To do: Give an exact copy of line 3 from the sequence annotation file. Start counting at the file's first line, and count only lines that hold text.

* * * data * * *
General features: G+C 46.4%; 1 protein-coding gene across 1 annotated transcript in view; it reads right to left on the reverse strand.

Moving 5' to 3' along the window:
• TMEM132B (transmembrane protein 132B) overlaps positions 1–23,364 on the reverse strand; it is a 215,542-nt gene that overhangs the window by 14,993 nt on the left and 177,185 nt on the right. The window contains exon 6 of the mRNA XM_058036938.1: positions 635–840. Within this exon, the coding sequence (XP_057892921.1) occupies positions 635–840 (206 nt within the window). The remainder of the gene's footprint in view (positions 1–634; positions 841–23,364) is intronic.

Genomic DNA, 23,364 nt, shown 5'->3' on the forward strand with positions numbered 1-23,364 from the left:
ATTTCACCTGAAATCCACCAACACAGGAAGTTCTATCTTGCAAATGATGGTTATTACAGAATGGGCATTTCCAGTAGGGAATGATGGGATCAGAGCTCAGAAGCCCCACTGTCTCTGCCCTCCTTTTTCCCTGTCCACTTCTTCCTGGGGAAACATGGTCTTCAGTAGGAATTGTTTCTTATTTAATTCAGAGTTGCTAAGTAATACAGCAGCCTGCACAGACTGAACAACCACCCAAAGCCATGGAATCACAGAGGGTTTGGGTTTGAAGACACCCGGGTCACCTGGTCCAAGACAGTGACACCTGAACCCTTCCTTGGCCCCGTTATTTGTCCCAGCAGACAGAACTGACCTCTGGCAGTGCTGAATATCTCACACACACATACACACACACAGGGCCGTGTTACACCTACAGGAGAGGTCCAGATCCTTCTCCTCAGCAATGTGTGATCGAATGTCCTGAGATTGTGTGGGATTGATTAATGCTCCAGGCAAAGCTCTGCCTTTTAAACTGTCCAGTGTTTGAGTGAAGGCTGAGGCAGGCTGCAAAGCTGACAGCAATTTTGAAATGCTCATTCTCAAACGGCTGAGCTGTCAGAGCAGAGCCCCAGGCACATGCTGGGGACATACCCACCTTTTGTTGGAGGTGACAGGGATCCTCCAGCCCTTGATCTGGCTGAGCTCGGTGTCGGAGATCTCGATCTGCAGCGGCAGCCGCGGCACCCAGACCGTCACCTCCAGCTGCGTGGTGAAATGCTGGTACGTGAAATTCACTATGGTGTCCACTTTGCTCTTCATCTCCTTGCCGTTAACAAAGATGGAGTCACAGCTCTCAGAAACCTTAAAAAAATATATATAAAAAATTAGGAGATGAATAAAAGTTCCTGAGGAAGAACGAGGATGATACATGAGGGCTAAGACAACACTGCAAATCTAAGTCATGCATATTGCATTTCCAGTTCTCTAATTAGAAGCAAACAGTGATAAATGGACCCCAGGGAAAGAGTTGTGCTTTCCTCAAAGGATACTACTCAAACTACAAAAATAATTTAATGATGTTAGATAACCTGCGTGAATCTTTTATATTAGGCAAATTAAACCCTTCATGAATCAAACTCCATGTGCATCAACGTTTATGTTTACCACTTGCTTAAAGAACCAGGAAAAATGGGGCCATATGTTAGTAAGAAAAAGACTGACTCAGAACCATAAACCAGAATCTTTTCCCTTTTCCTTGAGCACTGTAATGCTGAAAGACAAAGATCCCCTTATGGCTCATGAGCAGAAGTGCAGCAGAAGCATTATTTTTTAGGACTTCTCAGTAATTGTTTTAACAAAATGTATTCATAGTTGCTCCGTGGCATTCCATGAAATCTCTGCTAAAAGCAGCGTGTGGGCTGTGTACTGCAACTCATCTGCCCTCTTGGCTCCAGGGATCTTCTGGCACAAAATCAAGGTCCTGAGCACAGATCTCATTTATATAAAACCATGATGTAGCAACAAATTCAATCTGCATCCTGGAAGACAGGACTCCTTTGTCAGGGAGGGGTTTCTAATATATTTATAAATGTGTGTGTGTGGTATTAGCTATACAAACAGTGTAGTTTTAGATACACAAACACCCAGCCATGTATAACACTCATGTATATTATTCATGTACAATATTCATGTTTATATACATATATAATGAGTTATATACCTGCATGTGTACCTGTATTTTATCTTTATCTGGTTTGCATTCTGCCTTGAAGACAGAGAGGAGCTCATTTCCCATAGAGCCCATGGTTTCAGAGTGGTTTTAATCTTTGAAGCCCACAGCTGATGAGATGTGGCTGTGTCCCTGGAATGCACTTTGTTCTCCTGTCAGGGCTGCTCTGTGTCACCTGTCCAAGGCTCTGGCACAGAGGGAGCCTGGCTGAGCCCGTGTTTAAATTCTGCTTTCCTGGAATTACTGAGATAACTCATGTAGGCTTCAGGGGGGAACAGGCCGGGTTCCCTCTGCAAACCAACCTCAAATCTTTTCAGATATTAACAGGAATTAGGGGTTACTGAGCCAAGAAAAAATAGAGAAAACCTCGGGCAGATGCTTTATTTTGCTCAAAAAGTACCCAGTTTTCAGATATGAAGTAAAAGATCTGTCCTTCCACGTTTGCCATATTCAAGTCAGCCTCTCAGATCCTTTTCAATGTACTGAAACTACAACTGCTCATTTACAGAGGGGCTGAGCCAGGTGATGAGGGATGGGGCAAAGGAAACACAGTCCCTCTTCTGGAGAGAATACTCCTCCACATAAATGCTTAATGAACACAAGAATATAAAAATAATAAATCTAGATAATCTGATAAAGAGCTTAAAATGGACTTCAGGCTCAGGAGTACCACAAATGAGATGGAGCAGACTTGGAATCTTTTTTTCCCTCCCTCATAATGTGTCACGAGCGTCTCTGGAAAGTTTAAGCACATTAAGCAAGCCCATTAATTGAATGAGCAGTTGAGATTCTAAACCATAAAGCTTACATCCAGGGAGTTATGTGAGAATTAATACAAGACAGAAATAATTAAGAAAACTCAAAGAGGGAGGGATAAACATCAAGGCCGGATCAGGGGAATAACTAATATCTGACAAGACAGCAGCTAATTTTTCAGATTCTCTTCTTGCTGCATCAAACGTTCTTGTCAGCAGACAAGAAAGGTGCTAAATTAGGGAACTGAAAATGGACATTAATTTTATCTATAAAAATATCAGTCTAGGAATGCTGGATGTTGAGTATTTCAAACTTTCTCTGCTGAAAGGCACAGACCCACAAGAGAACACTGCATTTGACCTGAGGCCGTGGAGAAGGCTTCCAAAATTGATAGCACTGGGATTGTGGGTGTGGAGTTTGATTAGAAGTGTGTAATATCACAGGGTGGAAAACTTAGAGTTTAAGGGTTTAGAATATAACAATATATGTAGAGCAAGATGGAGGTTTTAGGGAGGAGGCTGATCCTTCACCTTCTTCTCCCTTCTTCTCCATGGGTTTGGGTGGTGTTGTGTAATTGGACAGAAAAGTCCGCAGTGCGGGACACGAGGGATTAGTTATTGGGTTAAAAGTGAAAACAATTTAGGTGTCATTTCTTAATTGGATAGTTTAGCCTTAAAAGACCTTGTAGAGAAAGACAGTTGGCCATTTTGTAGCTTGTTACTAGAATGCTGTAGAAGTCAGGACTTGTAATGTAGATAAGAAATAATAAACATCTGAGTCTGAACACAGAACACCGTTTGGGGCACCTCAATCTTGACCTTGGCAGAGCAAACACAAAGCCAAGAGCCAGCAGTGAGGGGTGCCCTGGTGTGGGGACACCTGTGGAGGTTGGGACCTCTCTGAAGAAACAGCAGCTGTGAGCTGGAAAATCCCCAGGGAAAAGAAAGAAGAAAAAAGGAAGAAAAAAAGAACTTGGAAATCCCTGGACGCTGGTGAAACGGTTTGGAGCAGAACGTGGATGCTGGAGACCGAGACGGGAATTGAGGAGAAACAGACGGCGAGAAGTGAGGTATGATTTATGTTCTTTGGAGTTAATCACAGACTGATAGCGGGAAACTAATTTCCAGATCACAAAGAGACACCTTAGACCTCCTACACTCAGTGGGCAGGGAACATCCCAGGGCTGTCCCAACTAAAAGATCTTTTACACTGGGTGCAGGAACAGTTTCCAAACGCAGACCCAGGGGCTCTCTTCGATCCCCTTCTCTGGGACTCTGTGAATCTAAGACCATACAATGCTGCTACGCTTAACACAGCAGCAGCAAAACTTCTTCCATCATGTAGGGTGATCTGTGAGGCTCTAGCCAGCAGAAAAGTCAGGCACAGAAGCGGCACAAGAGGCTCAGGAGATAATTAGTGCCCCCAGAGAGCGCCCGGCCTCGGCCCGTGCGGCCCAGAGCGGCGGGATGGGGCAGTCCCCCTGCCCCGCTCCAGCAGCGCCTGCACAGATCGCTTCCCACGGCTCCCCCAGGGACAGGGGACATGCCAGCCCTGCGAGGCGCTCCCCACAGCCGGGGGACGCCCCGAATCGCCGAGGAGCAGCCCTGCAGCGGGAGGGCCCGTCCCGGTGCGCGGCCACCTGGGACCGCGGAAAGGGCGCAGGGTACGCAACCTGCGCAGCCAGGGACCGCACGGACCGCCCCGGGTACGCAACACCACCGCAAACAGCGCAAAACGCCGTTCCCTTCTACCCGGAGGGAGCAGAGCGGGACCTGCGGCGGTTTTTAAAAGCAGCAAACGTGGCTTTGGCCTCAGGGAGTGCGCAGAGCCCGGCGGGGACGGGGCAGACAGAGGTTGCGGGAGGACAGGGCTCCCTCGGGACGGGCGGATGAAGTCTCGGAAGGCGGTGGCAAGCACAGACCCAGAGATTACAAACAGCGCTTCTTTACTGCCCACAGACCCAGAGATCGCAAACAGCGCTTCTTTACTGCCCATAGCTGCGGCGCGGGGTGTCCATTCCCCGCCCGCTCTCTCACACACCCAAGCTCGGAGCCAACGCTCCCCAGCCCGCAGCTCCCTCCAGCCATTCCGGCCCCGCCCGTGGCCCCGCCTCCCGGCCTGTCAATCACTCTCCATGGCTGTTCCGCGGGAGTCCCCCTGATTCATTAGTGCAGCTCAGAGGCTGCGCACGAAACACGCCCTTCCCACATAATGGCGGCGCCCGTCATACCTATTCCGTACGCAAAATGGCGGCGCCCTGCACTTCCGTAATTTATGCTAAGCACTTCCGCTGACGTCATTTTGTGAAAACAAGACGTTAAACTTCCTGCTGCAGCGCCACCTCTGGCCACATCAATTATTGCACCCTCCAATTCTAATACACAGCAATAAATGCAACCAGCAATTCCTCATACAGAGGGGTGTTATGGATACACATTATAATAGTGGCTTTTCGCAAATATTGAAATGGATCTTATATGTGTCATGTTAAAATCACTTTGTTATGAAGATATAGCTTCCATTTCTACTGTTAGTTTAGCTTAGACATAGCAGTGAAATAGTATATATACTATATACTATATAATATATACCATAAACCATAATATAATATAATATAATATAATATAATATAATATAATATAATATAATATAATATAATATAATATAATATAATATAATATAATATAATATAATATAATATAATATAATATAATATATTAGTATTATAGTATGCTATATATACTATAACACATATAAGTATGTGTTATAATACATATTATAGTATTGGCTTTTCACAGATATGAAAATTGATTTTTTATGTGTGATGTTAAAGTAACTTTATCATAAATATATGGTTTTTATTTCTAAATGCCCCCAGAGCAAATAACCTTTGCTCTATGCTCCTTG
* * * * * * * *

• TMEM132B (transmembrane protein 132B) overlaps positions 1–23,364 on the reverse strand; it is a 215,542-nt gene that overhangs the window by 14,993 nt on the left and 177,185 nt on the right. The window contains exon 6 of the mRNA XM_058036938.1: positions 635–840. Within this exon, the coding sequence (XP_057892921.1) occupies positions 635–840 (206 nt within the window). The remainder of the gene's footprint in view (positions 1–634; positions 841–23,364) is intronic.